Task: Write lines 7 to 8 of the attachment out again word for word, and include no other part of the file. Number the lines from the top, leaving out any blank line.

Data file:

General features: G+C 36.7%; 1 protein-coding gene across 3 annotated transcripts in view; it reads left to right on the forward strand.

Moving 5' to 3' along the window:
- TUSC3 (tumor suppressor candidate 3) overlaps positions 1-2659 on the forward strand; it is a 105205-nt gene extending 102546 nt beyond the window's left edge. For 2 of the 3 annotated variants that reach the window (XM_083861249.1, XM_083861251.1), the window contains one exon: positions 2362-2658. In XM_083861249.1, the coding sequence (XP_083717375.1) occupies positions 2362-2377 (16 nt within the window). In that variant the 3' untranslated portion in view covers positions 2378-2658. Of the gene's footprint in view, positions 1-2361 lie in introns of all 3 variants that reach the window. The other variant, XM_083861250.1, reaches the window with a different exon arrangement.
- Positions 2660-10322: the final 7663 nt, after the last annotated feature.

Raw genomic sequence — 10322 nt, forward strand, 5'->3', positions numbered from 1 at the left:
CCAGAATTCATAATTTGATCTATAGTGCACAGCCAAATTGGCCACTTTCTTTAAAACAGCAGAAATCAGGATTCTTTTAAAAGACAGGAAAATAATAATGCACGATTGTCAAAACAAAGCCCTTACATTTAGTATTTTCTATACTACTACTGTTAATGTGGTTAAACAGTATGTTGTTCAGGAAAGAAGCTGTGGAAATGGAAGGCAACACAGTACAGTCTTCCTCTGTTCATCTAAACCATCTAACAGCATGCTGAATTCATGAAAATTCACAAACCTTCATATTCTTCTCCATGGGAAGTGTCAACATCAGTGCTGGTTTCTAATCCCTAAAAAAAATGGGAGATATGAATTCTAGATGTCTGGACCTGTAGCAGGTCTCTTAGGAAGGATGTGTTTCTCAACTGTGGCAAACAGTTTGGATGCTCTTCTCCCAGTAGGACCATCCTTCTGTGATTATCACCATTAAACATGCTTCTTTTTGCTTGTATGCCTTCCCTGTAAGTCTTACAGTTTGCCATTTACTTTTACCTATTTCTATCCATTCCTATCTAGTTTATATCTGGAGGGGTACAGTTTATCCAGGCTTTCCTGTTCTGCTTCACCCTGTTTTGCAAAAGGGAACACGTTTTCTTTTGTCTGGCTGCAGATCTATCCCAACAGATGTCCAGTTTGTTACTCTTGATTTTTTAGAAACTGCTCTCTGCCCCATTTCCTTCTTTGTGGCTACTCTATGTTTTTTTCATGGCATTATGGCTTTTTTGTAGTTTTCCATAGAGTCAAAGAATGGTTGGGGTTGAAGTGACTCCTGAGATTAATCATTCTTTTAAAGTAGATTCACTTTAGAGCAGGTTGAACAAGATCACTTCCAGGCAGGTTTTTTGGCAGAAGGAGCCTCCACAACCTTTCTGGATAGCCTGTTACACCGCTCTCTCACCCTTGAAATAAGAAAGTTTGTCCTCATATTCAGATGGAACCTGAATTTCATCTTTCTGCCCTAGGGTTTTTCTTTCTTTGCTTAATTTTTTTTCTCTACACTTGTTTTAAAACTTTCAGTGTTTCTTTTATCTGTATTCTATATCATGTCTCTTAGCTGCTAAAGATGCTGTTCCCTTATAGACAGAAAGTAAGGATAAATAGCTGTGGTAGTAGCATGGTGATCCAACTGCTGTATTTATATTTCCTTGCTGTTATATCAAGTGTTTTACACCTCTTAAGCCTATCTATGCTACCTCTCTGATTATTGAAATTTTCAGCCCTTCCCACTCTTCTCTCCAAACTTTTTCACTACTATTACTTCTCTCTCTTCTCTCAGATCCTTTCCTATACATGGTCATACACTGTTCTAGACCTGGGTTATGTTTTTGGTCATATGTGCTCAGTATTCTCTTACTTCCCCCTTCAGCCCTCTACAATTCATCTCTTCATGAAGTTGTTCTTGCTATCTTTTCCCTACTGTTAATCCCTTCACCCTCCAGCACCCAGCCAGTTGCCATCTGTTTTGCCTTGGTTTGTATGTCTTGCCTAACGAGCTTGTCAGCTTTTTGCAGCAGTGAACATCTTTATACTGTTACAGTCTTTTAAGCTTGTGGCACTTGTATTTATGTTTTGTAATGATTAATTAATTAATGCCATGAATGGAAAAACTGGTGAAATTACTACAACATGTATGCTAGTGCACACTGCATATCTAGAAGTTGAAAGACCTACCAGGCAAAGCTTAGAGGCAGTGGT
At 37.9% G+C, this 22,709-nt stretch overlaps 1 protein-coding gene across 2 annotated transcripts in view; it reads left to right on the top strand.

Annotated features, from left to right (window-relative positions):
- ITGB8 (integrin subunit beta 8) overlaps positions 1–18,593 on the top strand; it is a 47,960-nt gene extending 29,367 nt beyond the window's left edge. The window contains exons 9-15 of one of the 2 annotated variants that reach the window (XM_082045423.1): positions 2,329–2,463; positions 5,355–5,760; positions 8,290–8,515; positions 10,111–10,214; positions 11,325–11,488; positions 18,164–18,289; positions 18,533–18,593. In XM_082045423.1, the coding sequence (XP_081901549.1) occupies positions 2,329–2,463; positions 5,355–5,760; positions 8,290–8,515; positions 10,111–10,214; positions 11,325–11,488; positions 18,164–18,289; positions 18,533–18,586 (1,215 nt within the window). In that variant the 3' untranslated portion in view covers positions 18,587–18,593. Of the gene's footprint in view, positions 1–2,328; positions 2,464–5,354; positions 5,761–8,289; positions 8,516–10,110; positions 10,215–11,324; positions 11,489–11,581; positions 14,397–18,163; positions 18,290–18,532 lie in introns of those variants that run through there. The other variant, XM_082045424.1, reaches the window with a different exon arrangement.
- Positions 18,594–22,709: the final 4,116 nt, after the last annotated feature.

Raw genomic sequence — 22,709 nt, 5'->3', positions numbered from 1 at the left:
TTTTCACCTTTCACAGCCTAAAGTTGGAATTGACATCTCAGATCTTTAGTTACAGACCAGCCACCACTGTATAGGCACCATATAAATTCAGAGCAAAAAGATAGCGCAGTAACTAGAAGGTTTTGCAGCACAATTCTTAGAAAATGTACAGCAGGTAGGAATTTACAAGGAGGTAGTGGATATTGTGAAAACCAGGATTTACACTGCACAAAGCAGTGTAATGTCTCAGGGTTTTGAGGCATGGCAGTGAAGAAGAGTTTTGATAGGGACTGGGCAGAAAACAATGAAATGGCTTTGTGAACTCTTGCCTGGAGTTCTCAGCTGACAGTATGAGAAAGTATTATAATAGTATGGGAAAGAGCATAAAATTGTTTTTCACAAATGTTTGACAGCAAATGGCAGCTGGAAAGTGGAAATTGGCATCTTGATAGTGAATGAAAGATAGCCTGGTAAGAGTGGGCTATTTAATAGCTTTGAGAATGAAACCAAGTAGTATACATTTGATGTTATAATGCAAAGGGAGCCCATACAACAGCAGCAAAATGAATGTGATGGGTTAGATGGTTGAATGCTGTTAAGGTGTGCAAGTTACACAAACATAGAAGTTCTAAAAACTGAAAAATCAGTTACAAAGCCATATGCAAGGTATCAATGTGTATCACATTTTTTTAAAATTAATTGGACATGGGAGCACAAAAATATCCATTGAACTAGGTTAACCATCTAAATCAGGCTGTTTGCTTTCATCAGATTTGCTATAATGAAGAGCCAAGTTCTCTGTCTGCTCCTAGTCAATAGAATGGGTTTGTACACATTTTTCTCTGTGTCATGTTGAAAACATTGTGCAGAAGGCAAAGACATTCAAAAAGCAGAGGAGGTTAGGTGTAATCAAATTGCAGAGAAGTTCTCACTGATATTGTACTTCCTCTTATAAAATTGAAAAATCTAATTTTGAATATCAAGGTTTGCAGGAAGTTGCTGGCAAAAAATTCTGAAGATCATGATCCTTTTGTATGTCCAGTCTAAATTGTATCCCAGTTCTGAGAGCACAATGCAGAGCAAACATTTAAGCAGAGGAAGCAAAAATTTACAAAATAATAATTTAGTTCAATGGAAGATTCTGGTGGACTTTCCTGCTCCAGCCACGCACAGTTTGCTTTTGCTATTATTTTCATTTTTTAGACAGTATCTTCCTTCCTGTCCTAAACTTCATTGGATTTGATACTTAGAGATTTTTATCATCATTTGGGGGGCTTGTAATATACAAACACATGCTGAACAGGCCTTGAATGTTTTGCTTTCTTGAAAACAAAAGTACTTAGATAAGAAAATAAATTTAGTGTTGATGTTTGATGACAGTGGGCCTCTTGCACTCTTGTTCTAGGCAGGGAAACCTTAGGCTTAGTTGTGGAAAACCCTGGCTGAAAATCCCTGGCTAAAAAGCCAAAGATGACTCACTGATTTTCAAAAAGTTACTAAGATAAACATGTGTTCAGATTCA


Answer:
At 37.9% G+C, this 22,709-nt stretch overlaps 1 protein-coding gene across 2 annotated transcripts in view; it reads left to right on the top strand.

Annotated features, from left to right (window-relative positions):